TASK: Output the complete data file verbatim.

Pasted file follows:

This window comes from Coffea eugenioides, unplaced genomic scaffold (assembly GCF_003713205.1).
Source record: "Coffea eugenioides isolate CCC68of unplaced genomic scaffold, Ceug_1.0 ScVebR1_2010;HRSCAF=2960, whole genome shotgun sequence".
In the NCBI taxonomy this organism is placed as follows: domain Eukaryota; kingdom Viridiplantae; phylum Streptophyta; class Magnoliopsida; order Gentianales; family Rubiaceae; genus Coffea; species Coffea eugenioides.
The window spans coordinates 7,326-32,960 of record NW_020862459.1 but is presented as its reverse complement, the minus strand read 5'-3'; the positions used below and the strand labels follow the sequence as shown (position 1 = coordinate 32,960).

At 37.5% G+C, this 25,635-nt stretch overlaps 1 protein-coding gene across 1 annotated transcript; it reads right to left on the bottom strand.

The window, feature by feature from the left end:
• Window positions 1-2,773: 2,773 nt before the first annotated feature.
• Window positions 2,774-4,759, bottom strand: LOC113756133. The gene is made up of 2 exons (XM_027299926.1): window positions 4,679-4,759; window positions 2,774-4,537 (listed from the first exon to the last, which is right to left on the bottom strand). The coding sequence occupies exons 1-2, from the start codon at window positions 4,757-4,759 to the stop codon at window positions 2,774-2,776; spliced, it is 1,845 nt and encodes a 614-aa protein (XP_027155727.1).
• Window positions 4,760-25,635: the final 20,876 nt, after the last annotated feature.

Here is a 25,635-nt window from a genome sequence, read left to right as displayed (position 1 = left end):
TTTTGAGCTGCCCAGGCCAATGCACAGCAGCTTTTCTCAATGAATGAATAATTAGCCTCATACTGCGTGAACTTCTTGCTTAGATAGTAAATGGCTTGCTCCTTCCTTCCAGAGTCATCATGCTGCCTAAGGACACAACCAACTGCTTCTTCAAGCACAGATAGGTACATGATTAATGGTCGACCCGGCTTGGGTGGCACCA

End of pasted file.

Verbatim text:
This window comes from Coffea eugenioides, unplaced genomic scaffold (assembly GCF_003713205.1).
Source record: "Coffea eugenioides isolate CCC68of unplaced genomic scaffold, Ceug_1.0 ScVebR1_2010;HRSCAF=2960, whole genome shotgun sequence".
In the NCBI taxonomy this organism is placed as follows: domain Eukaryota; kingdom Viridiplantae; phylum Streptophyta; class Magnoliopsida; order Gentianales; family Rubiaceae; genus Coffea; species Coffea eugenioides.
The window spans coordinates 7,326-32,960 of record NW_020862459.1 but is presented as its reverse complement, the minus strand read 5'-3'; the positions used below and the strand labels follow the sequence as shown (position 1 = coordinate 32,960).

At 37.5% G+C, this 25,635-nt stretch overlaps 1 protein-coding gene across 1 annotated transcript; it reads right to left on the bottom strand.

The window, feature by feature from the left end:
• Window positions 1-2,773: 2,773 nt before the first annotated feature.
• Window positions 2,774-4,759, bottom strand: LOC113756133. The gene is made up of 2 exons (XM_027299926.1): window positions 4,679-4,759; window positions 2,774-4,537 (listed from the first exon to the last, which is right to left on the bottom strand). The coding sequence occupies exons 1-2, from the start codon at window positions 4,757-4,759 to the stop codon at window positions 2,774-2,776; spliced, it is 1,845 nt and encodes a 614-aa protein (XP_027155727.1).
• Window positions 4,760-25,635: the final 20,876 nt, after the last annotated feature.

Here is a 25,635-nt window from a genome sequence, read left to right as displayed (position 1 = left end):
TTTTGAGCTGCCCAGGCCAATGCACAGCAGCTTTTCTCAATGAATGAATAATTAGCCTCATACTGCGTGAACTTCTTGCTTAGATAGTAAATGGCTTGCTCCTTCCTTCCAGAGTCATCATGCTGCCTAAGGACACAACCAACTGCTTCTTCAAGCACAGATAGGTACATGATTAATGGTCGACCCGGCTTGGGTGGCACCA